Stir the aubergines around and turn the heat up. In a few minutes you’ll see the skin start to blister and turn a lighter purple, and the paneer will get a little more golden. This is all good, and means your dish is about 15-20 minutes away from completion, hurray!

Keep this mix stirring, you want to coat everything in the yummy spices.

When the aubergine has cooked for about 5 minutes, add the can of coconut milk. Turn the heat up, so it bubbles a little, let it bubble for a few minutes then turn the heat back down again.

At this point, you can add the naans/chappatis/rotis in the oven to warm through. If you’re making parathas,

 Taste it now, and if you think it could use a little more salt or garam masala, add it now. This is also the time to add your paprika, so let that cook for a few more minutes.

When you think the spices have all mixed well and the coconut milk has thickened enough, the dish is probably done.

Garnish with chopped coriander if you have any, then serve with yoghurt and your breads!

Enjoy, let me know if it worked for you!


Asian Lamb Salad

by Sanjukta Moorthy

My boyfriend and I marinated some lamb steaks last night and wanted to have it with some salad ingredients to make it Asian. We  used some ideas from Nigella Lawson as a base, but this is our own invention – a Maddox-Moorthy masterpiece, as Andrew would call it!

It involves a few very different steps – first is to marinate the lamb steaks, the second is to crisp some garlic potatoes, and the last is to assemble the whole thing.

This turned out brilliantly, the perfect mixture of flavours and textures. The lamb was tender and juicy, the potatoes were nice and crisp, the mango adds a really lovely softness and the salad itself is refreshing.

We were thrilled with it, even more so because we invented it and it ended up tasting so delicious! I hope you enjoy it – it’s sweet, sour, spicy, tangy and surprisingly light.

Serves 2


2 lamb steaks

400g potatoes

2 cloves garlic

1 red chilli

1 mango

1 head of lettuce

2 spring onions

A handful of mint

A handful of coriander (optional)

2 tbsp Chimichuri marinade (or lamb spice mix sold in the spice section of most supermarkets)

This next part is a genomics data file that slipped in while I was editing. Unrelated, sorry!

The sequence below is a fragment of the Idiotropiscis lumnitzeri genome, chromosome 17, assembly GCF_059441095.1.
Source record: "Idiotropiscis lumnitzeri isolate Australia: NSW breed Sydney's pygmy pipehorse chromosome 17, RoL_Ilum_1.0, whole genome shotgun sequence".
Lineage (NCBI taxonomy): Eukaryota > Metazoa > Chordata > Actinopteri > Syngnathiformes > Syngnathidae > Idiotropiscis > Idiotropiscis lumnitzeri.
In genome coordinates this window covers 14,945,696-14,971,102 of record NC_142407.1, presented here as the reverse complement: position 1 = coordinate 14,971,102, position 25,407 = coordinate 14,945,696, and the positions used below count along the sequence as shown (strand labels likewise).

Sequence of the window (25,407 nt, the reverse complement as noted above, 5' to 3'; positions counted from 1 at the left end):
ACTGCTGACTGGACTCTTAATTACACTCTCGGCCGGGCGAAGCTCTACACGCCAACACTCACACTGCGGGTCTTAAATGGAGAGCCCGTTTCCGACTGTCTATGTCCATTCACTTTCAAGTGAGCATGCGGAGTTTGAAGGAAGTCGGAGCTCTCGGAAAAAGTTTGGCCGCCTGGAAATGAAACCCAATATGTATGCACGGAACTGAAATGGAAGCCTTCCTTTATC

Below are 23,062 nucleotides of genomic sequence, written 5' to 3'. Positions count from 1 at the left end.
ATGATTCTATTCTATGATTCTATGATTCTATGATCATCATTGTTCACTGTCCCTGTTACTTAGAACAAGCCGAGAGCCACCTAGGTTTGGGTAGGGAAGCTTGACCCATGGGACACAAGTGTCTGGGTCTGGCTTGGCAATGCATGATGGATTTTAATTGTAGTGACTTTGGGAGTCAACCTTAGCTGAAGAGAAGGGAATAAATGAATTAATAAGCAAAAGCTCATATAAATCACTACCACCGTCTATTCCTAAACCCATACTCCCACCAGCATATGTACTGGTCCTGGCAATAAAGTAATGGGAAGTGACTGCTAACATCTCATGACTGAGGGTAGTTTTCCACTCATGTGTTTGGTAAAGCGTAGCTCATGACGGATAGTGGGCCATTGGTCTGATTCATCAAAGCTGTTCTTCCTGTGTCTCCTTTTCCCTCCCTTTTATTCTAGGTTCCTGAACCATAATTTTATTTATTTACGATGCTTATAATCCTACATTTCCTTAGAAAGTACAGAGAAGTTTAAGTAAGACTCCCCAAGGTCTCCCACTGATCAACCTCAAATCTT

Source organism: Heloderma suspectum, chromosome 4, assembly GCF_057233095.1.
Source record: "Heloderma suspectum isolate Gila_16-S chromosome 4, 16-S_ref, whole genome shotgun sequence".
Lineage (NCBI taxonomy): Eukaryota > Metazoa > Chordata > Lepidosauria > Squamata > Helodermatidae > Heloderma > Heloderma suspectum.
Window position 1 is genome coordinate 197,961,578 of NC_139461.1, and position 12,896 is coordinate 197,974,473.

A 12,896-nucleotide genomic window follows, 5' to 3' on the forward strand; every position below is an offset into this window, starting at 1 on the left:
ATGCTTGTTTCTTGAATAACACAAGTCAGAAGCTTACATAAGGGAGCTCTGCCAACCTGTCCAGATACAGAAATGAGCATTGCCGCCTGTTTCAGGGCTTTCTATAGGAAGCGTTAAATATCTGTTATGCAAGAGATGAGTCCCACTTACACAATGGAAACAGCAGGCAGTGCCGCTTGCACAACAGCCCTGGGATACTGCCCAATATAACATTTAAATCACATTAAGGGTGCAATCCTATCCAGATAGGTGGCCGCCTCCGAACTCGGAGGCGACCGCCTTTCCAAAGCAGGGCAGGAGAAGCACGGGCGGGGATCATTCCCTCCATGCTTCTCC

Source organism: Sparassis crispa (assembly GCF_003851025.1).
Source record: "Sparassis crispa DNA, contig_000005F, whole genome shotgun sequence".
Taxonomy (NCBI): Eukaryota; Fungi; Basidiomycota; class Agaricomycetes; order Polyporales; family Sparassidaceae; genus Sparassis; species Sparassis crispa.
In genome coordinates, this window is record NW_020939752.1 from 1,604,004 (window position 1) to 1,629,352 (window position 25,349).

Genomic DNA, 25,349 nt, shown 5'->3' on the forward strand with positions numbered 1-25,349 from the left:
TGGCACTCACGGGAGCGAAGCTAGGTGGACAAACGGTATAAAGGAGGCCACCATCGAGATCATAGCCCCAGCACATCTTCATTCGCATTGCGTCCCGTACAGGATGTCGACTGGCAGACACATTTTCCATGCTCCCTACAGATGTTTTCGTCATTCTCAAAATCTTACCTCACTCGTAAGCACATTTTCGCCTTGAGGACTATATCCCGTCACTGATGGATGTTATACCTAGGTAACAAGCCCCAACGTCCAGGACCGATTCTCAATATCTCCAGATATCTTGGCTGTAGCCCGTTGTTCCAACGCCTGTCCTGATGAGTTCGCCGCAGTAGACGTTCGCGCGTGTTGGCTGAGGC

Salt and pepper

For the dressing:

2 tbsp soy sauce

2 tbsp shaoxing rice wine

2 tbsp light brown sugar

1-2 tbsp lemon or lime juice

2 tsp Chinese fermented chilli paste (optional)

Marinade the lamb in Chimichuri, lamb spice mix, salt and pepper, making sure you rub it all in thoroughly. Leave for a few hours or overnight ideally.

Next, the garlic potatoes. Slice them thinly then parboil in lightly salted water for about 10 minutes.

In the meantime, lightly saute some garlic, chilli and spring onions in a pan. Take care to do all of this on a medium heat or you’ll burn the garlic!

When it’s softened and the potatoes are parboiled, turn the heat up and add the potatoes. Add them carefully so they don’t break apart, and layer them in one layer. Leave it for a few minutes on each side so the potatoes cook and then crisp. Then turn them over and do the same thing. You may need to do this in two batches. Be really careful adding and then turning the potatoes!

Now, cook the steaks however you want. We have a sandwich toaster which we use for everything from eggs and bacon to steak – and it takes a few minutes for steak! You can cook them in a frying pan or a grill pan or however else you like.

As the steaks cook, cube the mango carefully into bite-sized pieces and add to a large serving bowl with the warm potatoes.

Chop some mint or coriander if you’re using it and add to the bowl with half the salad dressing.

Tear in the head of lettuce, and when the steaks are cooked, slice them into thin pieces and toss with the rest of the salad.

Serve immediately, with warm bread if you have it. Ideally the potatoes and steaks should be fresh out of the pan, with everything else cold – it’s a great combination of temperature and textures!